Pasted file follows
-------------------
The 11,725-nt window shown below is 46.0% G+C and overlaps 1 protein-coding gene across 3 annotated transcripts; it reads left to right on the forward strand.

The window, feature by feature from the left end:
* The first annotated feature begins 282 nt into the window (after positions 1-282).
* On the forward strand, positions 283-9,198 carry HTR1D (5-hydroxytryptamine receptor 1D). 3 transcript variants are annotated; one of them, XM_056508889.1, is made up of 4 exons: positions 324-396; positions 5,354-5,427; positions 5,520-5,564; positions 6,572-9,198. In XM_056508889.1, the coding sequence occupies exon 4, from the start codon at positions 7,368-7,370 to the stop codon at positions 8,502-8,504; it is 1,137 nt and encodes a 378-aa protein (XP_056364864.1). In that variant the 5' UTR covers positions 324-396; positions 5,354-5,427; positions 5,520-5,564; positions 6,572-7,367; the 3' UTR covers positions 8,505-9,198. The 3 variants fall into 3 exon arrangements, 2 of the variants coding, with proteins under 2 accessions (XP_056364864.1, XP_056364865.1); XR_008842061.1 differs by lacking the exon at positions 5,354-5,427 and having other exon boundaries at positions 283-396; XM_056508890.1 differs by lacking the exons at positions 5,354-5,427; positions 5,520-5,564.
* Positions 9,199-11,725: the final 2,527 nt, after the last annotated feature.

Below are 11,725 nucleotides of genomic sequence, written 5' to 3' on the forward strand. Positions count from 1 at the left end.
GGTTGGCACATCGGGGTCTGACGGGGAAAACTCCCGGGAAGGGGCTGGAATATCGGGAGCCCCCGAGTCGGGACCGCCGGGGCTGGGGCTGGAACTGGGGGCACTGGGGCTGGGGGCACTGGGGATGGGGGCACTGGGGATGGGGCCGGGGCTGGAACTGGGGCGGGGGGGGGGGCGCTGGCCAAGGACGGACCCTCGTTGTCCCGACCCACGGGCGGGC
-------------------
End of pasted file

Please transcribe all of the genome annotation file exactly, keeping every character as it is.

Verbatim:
The 11,725-nt window shown below is 46.0% G+C and overlaps 1 protein-coding gene across 3 annotated transcripts; it reads left to right on the forward strand.

The window, feature by feature from the left end:
* The first annotated feature begins 282 nt into the window (after positions 1-282).
* On the forward strand, positions 283-9,198 carry HTR1D (5-hydroxytryptamine receptor 1D). 3 transcript variants are annotated; one of them, XM_056508889.1, is made up of 4 exons: positions 324-396; positions 5,354-5,427; positions 5,520-5,564; positions 6,572-9,198. In XM_056508889.1, the coding sequence occupies exon 4, from the start codon at positions 7,368-7,370 to the stop codon at positions 8,502-8,504; it is 1,137 nt and encodes a 378-aa protein (XP_056364864.1). In that variant the 5' UTR covers positions 324-396; positions 5,354-5,427; positions 5,520-5,564; positions 6,572-7,367; the 3' UTR covers positions 8,505-9,198. The 3 variants fall into 3 exon arrangements, 2 of the variants coding, with proteins under 2 accessions (XP_056364864.1, XP_056364865.1); XR_008842061.1 differs by lacking the exon at positions 5,354-5,427 and having other exon boundaries at positions 283-396; XM_056508890.1 differs by lacking the exons at positions 5,354-5,427; positions 5,520-5,564.
* Positions 9,199-11,725: the final 2,527 nt, after the last annotated feature.

Below are 11,725 nucleotides of genomic sequence, written 5' to 3' on the forward strand. Positions count from 1 at the left end.
GGTTGGCACATCGGGGTCTGACGGGGAAAACTCCCGGGAAGGGGCTGGAATATCGGGAGCCCCCGAGTCGGGACCGCCGGGGCTGGGGCTGGAACTGGGGGCACTGGGGCTGGGGGCACTGGGGATGGGGGCACTGGGGATGGGGCCGGGGCTGGAACTGGGGCGGGGGGGGGGGCGCTGGCCAAGGACGGACCCTCGTTGTCCCGACCCACGGGCGGGC